In a brilliant short story by Sergio Ramírez, a veteran meteorologist discovers that, owing to the combination of a series of unlikely climate occurrences, snow is about to fall on the tropical land of Nicaragua. The President of the Republic heads the national preparations for the occasion, in anticipation of which the country is flooded with much-needed supplies: skis, sleds, apples, frozen turkeys, cable knit sweaters. Carpenters work around the clock to install chimneys and central heating in people’s houses. Stores play Christmas carols in English while everyone struggles with the heat and the dust of Managua. In the end, snow does fall in Nicaragua, but only for one night and not in the capital, where the president, his Cabinet and the diplomatic corps are left waiting in vain under fur coats and Scottish blankets.
What I love about this story is the way it captures the romantic notion that we, equatorial people, have of winter and everything relating to it. For a Costa Rican, weather oscillation is measured literally in water. We have the dry season and the rainy season, and it often rains in the dry season, and it is sunny most of the rainy season as well. The length of our days varies very little throughout the year and we basically wear the same clothes at any given point in time. Aside from carrying an umbrella and getting caught up in rain-induced traffic jams, our weather requires very little adaptation. We like the sun, of course. We take pictures of pretty sunsets and post them on Facebook. We enjoy the warmth and the breeze of most of our days. We are aware of weather the same way we are aware of rain forests and volcanoes: They are nice, yes, but they are there. We experience them and immediately forget, because we know they will be there tomorrow and the day after tomorrow.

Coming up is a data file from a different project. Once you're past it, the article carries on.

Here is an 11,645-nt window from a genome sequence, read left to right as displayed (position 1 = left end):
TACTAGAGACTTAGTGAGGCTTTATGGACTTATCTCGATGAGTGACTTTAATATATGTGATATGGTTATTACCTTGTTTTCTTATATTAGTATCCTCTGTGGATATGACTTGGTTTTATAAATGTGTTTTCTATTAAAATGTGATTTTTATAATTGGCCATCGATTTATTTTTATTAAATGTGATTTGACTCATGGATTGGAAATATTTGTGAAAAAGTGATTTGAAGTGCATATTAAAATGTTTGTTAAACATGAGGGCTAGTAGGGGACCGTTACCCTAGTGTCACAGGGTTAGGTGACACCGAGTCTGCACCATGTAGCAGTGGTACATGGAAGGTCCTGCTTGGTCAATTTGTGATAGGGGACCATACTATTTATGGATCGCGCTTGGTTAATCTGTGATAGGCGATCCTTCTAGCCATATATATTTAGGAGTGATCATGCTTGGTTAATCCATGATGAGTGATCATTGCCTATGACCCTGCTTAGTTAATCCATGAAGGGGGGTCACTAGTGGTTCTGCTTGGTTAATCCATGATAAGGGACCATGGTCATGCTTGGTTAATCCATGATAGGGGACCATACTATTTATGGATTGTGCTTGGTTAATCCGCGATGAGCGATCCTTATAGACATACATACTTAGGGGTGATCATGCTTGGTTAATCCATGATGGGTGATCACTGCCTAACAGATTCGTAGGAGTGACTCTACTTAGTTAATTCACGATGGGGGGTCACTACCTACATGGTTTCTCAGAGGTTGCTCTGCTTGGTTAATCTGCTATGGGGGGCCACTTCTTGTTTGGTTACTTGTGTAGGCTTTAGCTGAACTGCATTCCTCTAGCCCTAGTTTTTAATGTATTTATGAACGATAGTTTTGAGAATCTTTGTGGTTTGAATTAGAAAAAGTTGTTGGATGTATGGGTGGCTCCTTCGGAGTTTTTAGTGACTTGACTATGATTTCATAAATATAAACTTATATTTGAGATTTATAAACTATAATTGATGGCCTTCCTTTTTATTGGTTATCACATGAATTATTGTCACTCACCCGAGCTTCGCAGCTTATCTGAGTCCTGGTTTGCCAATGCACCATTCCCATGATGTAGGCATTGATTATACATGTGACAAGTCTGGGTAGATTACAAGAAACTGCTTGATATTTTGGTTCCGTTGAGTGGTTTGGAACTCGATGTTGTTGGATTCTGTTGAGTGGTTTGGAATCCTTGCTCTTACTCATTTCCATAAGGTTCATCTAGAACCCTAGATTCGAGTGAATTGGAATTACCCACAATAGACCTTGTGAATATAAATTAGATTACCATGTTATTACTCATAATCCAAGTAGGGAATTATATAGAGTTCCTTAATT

This obliviousness, which is a form of innocence, fuels our fantasies about winter (or anything other than summer). We have a postcard understanding of seasons because we only know what we have seen on TV or have heard about in songs or have read about in books. We think spring is a permanent picnic bathed in sunlight and the scent of flowers. We believe fall is an orange party mainly serving as an excuse for people to wear trench coats, which we consider very elegant. We think snow is something like dry white foam that rests permanently on the ground for the purpose of snowman production and, although we dread the cold, we more or less believe people spend winters sitting in front of fireplaces, tucking their feet into furry slippers and drinking hot cocoa.
It is no wonder that our first encounter with the actual experience of winter leaves us a little shaken. If there are any readers out there who have not lived through January or February beyond, say, the 35th parallel, please beware: Winter is kind of evil. It is not just the cold, although you never understand what it means until it hurts to breathe and the skin on your face and lips dries up after a 20-minute walk. It is not just the short days, although it is hard to convey how utterly strange it is for a Costa Rican to experience night at 4:30 p.m. It is not just the slushiness and wetness that you did not anticipate because you imagined that snow stayed put on the ground for the duration of winter. It is not even the sight of things that seem dead: dead trees, dead shrubs. It is the dislocation of your everyday life. The way the weather changes your behavior and the behavior of others; the way it conditions your possibilities and your plans.